HOW TO DISAPPEAR COMPLETELY AND NEVER BE FOUND

In this spookily surreal adventure yarn with a cherry-on-top ending, two oddball loners on separate quests team up to solve a mystery embedded in the past. Ever since her father drowned four years ago, Margaret, now 12, has longed for information about his death. But her uncommunicative, deeply depressed mother refuses to discuss it, and Margaret’s curiosity remains unsated. This all changes when, on a journey to the decrepit island house her father grew up in, she finds a package addressed to her mother but returned unopened. Inside is the first volume of a handwritten comic book titled Ratt, as well as her father’s swimming medal and a key. Convinced that the package is somehow related to the mystery of her father’s death, Margaret journeys to the seemingly abandoned house to investigate, and the plot, which had been slowly heating up, finally begins to cook. On the island, Margaret gets involved with Boyd, a friendless outcast who gains hope and heart from “the wonderful, terrible and truly amazing world of the Ratt,” now a multi-volume saga that chronicles the exploits of its strange hero, a “half man, half rodent who called himself Ratt.” In the eerie and unexpectedly hair-raising adventure that follows, Margaret and Boyd learn how Margaret’s father died and discover the surprising identity of the Ratt. There’s a lot going on in this multifaceted novel, and some of it is impossible to buy, even within the story’s otherworldly comic book–like perimeters. Still, engrossing, thematically rich, and atmospheric. (Fiction. 10-14)

Pub Date: April 1, 2002

ISBN: 0-06-029771-9

Page Count: 288

Publisher: HarperCollins

Review Posted Online: May 20, 2010

Kirkus Reviews Issue: March 15, 2002

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A rather unsatisfying graphic novel, sure to disappoint fans of Ellis’ book.

THE BREADWINNER

A GRAPHIC NOVEL

A graphic-novel adaptation of Ellis’ heartwarming story of Parvana, a young girl in Afghanistan who cuts her hair and dresses as a boy to earn money for her family when her father is imprisoned by the Taliban.

Adding a layer of remove from the original, this graphic novel is an adaptation of the upcoming film version, and it varies significantly from the original book. Notable deviations include the absence of helpful Mrs. Weera, who provides so much support to Parvana and her family in the original book, and two new details: a grudging former student who tattles on Parvana’s father and Parvana’s solo visit to rescue her imprisoned father. Much story is lost as a result of the numerous deviations, which also sadly promote Western views of Afghanistan, such as rampant corruption and violent men. Even as a stand-alone title for readers not familiar with the book, the storyline is bumpy, moving in fits and starts. At one point, Parvana’s mother decides to abandon Parvana and leave for the neighboring village but then changes her mind midway. Another disappointment is the book cover, which shows Parvana selling chai, something she does not do in either story (although her friend does). The only redeeming factor is the beautiful artwork, stills from the film, with its vivid use of colors to display context, such as use of red for war and black for the Taliban rule.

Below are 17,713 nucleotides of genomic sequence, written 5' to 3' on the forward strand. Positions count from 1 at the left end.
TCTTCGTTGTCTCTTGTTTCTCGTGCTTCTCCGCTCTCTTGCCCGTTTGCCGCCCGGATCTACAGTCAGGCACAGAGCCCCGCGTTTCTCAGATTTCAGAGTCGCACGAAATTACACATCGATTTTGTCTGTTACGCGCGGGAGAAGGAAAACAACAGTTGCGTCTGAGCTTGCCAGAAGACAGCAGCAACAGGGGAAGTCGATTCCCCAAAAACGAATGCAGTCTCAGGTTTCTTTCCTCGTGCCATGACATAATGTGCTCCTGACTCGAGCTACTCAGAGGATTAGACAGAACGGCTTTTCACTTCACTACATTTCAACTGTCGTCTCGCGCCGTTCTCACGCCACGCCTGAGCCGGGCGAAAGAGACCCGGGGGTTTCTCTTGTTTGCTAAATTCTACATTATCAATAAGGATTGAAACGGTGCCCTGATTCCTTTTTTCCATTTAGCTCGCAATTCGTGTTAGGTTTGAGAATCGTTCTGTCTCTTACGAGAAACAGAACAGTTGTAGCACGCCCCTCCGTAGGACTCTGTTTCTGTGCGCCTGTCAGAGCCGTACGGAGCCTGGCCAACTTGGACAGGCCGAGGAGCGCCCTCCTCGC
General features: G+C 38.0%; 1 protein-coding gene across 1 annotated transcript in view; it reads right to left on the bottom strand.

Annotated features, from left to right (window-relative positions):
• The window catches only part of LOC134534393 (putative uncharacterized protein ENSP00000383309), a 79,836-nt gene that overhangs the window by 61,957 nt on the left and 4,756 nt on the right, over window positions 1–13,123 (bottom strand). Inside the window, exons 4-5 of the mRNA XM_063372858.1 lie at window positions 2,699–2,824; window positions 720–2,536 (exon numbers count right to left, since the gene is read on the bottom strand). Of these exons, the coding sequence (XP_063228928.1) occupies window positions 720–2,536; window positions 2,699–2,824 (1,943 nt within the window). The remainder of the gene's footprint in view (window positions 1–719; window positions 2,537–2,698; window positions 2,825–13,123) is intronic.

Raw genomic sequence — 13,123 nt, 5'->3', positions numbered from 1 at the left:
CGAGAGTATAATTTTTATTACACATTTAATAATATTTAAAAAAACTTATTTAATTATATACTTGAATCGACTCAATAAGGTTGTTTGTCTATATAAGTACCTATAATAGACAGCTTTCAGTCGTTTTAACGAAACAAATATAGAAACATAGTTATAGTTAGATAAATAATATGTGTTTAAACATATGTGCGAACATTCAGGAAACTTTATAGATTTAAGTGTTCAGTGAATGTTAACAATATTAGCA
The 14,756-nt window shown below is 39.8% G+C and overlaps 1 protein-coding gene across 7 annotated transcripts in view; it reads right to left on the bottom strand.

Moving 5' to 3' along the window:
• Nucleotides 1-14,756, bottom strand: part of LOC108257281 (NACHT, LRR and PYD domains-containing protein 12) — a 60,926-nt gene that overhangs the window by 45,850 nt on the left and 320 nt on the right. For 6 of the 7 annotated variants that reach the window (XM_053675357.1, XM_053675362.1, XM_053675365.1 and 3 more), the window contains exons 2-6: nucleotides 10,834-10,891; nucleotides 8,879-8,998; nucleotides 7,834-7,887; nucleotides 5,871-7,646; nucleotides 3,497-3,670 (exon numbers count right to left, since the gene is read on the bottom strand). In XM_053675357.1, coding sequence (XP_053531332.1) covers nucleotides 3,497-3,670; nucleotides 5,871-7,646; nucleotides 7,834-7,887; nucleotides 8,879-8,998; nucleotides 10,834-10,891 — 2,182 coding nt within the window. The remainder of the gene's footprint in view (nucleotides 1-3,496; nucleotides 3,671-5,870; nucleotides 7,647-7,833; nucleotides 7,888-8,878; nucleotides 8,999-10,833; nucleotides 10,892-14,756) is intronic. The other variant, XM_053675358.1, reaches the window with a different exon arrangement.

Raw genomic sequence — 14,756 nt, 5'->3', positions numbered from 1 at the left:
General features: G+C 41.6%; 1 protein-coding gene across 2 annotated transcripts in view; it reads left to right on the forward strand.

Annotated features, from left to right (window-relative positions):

A rather unsatisfying graphic novel, sure to disappoint fans of Ellis’ book. (Graphic historical fiction. 10-14)

Pub Date: Jan. 1, 2018

ISBN: 978-1-77306-118-4

Page Count: 80

Publisher: Groundwood

Review Posted Online: Dec. 3, 2017

Kirkus Reviews Issue: Jan. 1, 2018

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This winning paranormal uses witchcraft to explore adolescent rebellion.

THE OKAY WITCH

From the Okay Witch series , Vol. 1

It is Halloween when Moth Hush finds out she is descended from a line of witches.

Her mother reveals the story of their witch origins going back to 17th-century Europe, which Moth’s maternal grandmother, Sarah, fled along with her order for supposed safety in Founder’s Bluff, Massachusetts, only to find persecution there. Led by Sarah, the witches escaped the wrath of the Puritans through a blood ritual that opened a portal to Hecate, a spiritual realm that provided safety. Moth’s mother rebelled and broke away from the coven to live in the real world, ultimately as a single parent to Moth in the 21st century. After a talking black cat (the spirit of a deceased neighbor) appears and befriends Moth, Moth peeks at her mother’s diary—which opens a portal to Hecate, and Moth secretly begins to practice spells unsupervised and to connect with her family there. Moth and family sort through a complicated lineage whose legacy reveals itself to be very much alive in present-day Founder’s Bluff. In Steinkellner’s graphic panels, Moth and her family have brown skin and puffy dark hair, and the 17th-century coven is shown to be multiracial. The complex history provides a mechanism through which Moth sorts through her own coming-of-age as a modern girl of color, and it’s the loving, oftentimes humorous rapport among the Hush women that grounds this graphic novel.

This winning paranormal uses witchcraft to explore adolescent rebellion. (Graphic fantasy. 10-14)

Pub Date: Sept. 3, 2019

ISBN: 978-1-5344-3146-1

Page Count: 272

Publisher: Aladdin

Review Posted Online: May 12, 2019

Kirkus Reviews Issue: June 1, 2019

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